"What embitters the world is not excess of criticism, but an absence of self-criticism." - G.K. Chesterton

Wednesday, February 13, 2008

Common cause

In the posts on humanism below, I quoted and supported the idea expressed by Richard Norman that theists, atheists and agnostics (and others) should work together for common causes, even if they don't quite see eye to eye on everything. So it gives me great pleasure to point you all towards Greg Boyd on his vegetarianism:

Almost immediately after making this pledge I began to understand why the Lord had wanted me to make it. Scripture says a little yeast leavens all the dough (1 Cor 5:6). Well, I discovered that the little yeast of my willingness to engage in violence towards animals and other creatures for self-serving reasons (e.g. appetite, convenience) was polluting my heart and to some degree compromising my capacity to love. It felt like – and still feels like – my commitment to total non-violence has had, and is yet having, a purifying effect on my heart.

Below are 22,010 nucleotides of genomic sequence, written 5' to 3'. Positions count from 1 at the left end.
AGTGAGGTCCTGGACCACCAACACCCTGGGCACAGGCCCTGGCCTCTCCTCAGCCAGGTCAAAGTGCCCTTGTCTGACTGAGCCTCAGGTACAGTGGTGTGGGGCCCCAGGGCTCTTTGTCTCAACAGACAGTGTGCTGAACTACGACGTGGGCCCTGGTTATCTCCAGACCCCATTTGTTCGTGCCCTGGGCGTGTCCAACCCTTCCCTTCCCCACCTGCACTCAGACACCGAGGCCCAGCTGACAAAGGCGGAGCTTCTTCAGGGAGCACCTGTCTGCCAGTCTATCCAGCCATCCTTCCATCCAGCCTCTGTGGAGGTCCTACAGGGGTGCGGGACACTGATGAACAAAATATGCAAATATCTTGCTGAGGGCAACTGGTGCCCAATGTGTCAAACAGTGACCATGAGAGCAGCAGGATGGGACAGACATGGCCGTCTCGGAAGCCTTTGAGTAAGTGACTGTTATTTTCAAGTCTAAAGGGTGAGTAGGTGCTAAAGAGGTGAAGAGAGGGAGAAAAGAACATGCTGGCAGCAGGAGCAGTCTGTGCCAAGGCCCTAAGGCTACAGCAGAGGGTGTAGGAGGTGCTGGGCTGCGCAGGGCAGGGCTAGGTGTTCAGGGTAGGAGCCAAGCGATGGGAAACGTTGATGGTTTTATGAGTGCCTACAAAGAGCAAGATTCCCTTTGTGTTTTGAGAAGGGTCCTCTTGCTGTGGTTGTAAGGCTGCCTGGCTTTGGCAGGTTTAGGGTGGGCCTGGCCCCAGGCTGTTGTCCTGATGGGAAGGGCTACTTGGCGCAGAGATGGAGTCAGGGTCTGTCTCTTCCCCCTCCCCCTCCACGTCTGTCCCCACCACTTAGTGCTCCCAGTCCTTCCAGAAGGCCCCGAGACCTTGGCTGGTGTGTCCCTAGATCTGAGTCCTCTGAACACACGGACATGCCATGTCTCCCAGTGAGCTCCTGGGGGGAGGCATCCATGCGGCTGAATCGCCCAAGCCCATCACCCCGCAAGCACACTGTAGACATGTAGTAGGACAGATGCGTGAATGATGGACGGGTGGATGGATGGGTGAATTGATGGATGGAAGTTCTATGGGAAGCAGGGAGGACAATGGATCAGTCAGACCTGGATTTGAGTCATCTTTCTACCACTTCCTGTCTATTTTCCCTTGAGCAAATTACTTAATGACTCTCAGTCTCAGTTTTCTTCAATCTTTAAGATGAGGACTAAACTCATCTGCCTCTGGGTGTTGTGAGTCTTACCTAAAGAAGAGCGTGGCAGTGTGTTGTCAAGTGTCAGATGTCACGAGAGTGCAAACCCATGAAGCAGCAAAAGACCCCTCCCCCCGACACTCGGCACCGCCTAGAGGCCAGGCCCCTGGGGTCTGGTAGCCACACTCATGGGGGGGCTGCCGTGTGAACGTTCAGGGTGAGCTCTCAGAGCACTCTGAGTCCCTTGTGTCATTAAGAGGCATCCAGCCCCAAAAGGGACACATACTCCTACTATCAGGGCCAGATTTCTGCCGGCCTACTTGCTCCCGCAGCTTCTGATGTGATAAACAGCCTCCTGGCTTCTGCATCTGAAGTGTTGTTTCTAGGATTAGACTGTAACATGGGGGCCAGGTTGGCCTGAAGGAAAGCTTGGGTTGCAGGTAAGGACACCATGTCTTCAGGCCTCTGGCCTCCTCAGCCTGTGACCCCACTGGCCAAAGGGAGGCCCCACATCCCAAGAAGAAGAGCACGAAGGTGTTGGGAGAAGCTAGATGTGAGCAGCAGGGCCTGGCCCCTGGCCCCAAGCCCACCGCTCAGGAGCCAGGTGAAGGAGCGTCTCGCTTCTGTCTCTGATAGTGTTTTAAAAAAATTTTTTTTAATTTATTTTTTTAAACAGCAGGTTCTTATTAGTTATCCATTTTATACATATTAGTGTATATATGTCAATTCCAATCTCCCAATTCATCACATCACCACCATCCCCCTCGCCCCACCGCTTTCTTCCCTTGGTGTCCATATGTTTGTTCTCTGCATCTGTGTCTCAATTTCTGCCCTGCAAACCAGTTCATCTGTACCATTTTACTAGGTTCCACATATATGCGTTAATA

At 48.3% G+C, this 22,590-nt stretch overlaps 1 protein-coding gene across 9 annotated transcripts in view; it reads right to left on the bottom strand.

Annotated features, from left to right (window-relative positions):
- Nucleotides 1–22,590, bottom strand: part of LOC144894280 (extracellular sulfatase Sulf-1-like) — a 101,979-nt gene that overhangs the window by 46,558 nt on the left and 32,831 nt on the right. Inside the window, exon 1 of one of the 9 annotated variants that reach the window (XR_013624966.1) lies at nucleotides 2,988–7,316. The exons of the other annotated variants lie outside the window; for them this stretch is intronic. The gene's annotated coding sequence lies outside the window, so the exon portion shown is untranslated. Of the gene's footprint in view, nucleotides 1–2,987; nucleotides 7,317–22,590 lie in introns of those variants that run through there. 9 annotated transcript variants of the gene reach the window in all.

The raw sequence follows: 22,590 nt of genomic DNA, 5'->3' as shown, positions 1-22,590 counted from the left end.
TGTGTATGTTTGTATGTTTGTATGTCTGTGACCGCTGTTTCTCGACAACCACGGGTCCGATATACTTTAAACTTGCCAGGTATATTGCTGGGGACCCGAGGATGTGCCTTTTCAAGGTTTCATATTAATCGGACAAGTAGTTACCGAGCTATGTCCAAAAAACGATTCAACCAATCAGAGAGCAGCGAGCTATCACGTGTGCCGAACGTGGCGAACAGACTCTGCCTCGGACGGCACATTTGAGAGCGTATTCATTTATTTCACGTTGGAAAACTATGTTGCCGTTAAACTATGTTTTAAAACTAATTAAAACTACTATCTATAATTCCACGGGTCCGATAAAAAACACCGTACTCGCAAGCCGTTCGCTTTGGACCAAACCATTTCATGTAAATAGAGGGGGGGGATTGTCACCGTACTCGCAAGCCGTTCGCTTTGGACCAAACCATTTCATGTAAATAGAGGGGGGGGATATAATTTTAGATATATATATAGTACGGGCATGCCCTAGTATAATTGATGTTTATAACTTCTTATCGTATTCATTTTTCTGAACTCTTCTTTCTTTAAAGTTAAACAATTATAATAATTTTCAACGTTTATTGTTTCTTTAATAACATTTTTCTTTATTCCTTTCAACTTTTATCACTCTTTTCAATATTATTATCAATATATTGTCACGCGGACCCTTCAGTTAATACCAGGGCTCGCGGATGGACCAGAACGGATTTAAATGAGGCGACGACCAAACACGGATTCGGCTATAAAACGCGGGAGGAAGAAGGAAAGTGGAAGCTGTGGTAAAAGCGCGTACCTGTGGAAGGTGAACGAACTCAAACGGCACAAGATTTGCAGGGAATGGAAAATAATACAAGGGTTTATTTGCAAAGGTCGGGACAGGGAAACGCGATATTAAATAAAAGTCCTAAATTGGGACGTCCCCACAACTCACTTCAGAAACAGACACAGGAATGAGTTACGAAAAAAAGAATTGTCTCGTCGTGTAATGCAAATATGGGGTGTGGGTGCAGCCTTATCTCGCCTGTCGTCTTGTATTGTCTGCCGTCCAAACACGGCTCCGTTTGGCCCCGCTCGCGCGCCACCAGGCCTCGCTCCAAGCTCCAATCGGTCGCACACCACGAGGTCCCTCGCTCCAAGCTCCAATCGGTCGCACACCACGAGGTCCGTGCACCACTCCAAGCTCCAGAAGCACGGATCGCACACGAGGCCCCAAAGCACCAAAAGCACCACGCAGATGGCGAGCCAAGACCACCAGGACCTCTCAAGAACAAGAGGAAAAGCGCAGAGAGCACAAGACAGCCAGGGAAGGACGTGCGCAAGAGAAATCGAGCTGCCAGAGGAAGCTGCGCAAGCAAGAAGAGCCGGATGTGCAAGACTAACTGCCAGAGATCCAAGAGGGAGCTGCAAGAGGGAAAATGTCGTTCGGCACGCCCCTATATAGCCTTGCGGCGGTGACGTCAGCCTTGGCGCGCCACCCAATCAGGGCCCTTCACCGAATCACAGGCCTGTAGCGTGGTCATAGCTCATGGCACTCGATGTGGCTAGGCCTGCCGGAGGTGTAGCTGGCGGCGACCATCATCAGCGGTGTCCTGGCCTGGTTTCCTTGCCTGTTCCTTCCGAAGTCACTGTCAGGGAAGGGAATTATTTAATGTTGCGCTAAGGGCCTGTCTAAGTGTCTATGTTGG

Obviously, my reasons for not eating meat are different to his, but there does seem to be a considerable overlap in our attitudes.

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Blogger Alex said...

I thought of you when I read that. Happy to see you stumbled across it.

I attended a service at Boyd's church last weekend. Then I ran into him at a steak house afterwards...

Well, actually, it was a burrito shop. Was kind of fun.

9:09 AM

Blogger Timmo said...


I wrote a short piece arguing that Scripture commands that we should become vegetarians, "Man as the Steward of Nature. Also, you might want to check out one of my favorite books, Animal Theology, by Fr. Andrew Linzey.

8:05 PM

Blogger Matt M said...

Hi Timmo,

Thanks for the link - will definitely check it out when I have a spare moment.

Boyd's religious arguments for vegetarianism have got me thinking about morality in general - or at least certain attitudes about it.

In debates with theists, I've often had it pointed out to me that my atheism apparently undermines my morality (though I disagree) - and that the natural consequences of my outlook should, apparently, be a rampage of violence and hedonism.

I've always thought this approach was a little strange. It'd be like me going to Boyd: "Your God doesn't exist. Therefore your arguments are wrong and you should eat animals."

But that would mean advocating something I consider wrong, which hardly seems to make sense. Instead, the approach I've chosen is to promote his actions, while at the same time promoting non-religious arguments for being ethical (which, as I see it, will ultimately encompass not treating animals as disposable).